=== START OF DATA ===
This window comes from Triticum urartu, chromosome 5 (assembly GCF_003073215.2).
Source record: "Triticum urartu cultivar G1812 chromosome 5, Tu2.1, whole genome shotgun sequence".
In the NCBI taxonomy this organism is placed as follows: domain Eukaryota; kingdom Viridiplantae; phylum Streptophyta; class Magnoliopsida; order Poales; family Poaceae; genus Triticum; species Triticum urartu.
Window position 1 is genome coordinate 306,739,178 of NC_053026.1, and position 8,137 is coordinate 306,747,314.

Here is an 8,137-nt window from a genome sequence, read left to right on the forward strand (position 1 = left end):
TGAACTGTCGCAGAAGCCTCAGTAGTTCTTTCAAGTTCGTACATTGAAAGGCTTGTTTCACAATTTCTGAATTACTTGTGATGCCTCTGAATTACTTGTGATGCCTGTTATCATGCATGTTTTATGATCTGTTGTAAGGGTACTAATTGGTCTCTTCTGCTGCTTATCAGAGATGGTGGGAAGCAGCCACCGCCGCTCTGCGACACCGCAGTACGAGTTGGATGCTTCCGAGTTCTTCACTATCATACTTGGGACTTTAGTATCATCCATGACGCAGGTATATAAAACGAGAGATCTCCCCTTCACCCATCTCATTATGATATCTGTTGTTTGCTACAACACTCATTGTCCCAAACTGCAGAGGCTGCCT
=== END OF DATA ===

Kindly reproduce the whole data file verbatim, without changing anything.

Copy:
This window comes from Triticum urartu, chromosome 5 (assembly GCF_003073215.2).
Source record: "Triticum urartu cultivar G1812 chromosome 5, Tu2.1, whole genome shotgun sequence".
In the NCBI taxonomy this organism is placed as follows: domain Eukaryota; kingdom Viridiplantae; phylum Streptophyta; class Magnoliopsida; order Poales; family Poaceae; genus Triticum; species Triticum urartu.
Window position 1 is genome coordinate 306,739,178 of NC_053026.1, and position 8,137 is coordinate 306,747,314.

Here is an 8,137-nt window from a genome sequence, read left to right on the forward strand (position 1 = left end):
TGAACTGTCGCAGAAGCCTCAGTAGTTCTTTCAAGTTCGTACATTGAAAGGCTTGTTTCACAATTTCTGAATTACTTGTGATGCCTCTGAATTACTTGTGATGCCTGTTATCATGCATGTTTTATGATCTGTTGTAAGGGTACTAATTGGTCTCTTCTGCTGCTTATCAGAGATGGTGGGAAGCAGCCACCGCCGCTCTGCGACACCGCAGTACGAGTTGGATGCTTCCGAGTTCTTCACTATCATACTTGGGACTTTAGTATCATCCATGACGCAGGTATATAAAACGAGAGATCTCCCCTTCACCCATCTCATTATGATATCTGTTGTTTGCTACAACACTCATTGTCCCAAACTGCAGAGGCTGCCT